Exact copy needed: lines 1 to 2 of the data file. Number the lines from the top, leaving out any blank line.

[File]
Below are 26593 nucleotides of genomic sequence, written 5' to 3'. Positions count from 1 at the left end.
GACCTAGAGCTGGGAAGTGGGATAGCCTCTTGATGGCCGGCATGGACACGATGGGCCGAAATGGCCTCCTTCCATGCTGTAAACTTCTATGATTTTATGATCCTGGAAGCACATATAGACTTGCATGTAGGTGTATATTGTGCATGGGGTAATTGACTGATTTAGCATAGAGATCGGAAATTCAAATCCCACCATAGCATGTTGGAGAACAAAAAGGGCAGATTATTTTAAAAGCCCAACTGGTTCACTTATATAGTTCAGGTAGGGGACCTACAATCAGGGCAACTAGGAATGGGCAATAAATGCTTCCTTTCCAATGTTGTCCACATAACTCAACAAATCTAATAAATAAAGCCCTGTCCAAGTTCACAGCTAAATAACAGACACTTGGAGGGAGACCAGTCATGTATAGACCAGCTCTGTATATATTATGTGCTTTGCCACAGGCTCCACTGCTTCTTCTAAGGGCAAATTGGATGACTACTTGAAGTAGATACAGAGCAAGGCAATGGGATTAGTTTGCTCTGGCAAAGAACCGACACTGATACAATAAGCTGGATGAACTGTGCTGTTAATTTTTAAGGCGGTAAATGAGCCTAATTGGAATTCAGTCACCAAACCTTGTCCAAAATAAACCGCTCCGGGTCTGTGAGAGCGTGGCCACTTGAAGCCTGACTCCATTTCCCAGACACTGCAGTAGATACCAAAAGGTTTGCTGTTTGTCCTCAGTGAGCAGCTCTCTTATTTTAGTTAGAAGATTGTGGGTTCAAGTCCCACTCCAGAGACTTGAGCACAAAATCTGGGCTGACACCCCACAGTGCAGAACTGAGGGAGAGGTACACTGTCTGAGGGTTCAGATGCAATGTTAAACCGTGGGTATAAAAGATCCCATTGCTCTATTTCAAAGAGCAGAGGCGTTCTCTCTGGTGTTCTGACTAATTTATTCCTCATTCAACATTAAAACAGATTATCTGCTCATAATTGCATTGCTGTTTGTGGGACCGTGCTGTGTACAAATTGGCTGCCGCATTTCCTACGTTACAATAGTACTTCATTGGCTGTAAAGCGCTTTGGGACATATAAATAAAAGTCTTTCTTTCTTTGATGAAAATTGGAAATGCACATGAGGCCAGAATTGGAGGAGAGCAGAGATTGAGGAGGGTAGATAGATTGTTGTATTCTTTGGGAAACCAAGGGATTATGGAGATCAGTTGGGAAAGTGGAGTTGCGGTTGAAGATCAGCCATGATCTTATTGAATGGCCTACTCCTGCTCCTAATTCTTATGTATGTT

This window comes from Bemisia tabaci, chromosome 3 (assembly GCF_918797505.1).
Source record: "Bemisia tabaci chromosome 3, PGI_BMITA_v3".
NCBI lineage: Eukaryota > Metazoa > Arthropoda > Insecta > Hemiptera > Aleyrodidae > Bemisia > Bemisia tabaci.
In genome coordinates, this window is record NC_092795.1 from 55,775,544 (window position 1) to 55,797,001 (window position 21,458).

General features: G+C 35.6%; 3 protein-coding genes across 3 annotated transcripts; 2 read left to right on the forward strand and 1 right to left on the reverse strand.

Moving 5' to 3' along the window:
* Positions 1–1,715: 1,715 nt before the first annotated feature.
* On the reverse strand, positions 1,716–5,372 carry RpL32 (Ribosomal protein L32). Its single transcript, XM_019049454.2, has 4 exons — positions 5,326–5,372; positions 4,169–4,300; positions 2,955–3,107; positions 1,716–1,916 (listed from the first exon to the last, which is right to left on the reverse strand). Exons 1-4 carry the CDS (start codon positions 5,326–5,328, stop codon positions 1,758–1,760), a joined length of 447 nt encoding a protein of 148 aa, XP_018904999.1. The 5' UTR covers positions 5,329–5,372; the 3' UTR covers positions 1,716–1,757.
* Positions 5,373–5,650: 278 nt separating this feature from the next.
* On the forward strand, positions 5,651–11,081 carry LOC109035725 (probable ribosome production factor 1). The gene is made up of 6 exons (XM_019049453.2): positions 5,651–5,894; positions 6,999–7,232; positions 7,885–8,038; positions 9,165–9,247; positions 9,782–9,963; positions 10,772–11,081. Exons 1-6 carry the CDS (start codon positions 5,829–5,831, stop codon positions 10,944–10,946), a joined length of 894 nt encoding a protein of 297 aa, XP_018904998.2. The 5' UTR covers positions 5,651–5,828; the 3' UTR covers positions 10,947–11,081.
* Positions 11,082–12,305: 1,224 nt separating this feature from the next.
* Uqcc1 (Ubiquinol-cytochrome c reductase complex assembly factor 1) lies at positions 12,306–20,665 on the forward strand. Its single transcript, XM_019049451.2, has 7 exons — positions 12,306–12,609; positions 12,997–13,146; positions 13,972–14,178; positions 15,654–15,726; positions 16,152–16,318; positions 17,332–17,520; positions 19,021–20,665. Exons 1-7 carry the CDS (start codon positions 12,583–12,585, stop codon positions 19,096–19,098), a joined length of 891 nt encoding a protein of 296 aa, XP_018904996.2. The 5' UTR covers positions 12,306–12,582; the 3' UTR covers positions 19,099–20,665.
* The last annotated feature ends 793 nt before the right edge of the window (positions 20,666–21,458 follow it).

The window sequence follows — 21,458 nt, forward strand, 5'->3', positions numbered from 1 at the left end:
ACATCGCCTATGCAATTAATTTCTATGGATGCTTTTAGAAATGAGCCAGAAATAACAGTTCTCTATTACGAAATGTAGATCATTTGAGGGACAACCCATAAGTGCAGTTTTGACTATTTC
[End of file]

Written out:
Below are 26593 nucleotides of genomic sequence, written 5' to 3'. Positions count from 1 at the left end.
GACCTAGAGCTGGGAAGTGGGATAGCCTCTTGATGGCCGGCATGGACACGATGGGCCGAAATGGCCTCCTTCCATGCTGTAAACTTCTATGATTTTATGATCCTGGAAGCACATATAGACTTGCATGTAGGTGTATATTGTGCATGGGGTAATTGACTGATTTAGCATAGAGATCGGAAATTCAAATCCCACCATAGCATGTTGGAGAACAAAAAGGGCAGATTATTTTAAAAGCCCAACTGGTTCACTTATATAGTTCAGGTAGGGGACCTACAATCAGGGCAACTAGGAATGGGCAATAAATGCTTCCTTTCCAATGTTGTCCACATAACTCAACAAATCTAATAAATAAAGCCCTGTCCAAGTTCACAGCTAAATAACAGACACTTGGAGGGAGACCAGTCATGTATAGACCAGCTCTGTATATATTATGTGCTTTGCCACAGGCTCCACTGCTTCTTCTAAGGGCAAATTGGATGACTACTTGAAGTAGATACAGAGCAAGGCAATGGGATTAGTTTGCTCTGGCAAAGAACCGACACTGATACAATAAGCTGGATGAACTGTGCTGTTAATTTTTAAGGCGGTAAATGAGCCTAATTGGAATTCAGTCACCAAACCTTGTCCAAAATAAACCGCTCCGGGTCTGTGAGAGCGTGGCCACTTGAAGCCTGACTCCATTTCCCAGACACTGCAGTAGATACCAAAAGGTTTGCTGTTTGTCCTCAGTGAGCAGCTCTCTTATTTTAGTTAGAAGATTGTGGGTTCAAGTCCCACTCCAGAGACTTGAGCACAAAATCTGGGCTGACACCCCACAGTGCAGAACTGAGGGAGAGGTACACTGTCTGAGGGTTCAGATGCAATGTTAAACCGTGGGTATAAAAGATCCCATTGCTCTATTTCAAAGAGCAGAGGCGTTCTCTCTGGTGTTCTGACTAATTTATTCCTCATTCAACATTAAAACAGATTATCTGCTCATAATTGCATTGCTGTTTGTGGGACCGTGCTGTGTACAAATTGGCTGCCGCATTTCCTACGTTACAATAGTACTTCATTGGCTGTAAAGCGCTTTGGGACATATAAATAAAAGTCTTTCTTTCTTTGATGAAAATTGGAAATGCACATGAGGCCAGAATTGGAGGAGAGCAGAGATTGAGGAGGGTAGATAGATTGTTGTATTCTTTGGGAAACCAAGGGATTATGGAGATCAGTTGGGAAAGTGGAGTTGCGGTTGAAGATCAGCCATGATCTTATTGAATGGCCTACTCCTGCTCCTAATTCTTATGTATGTT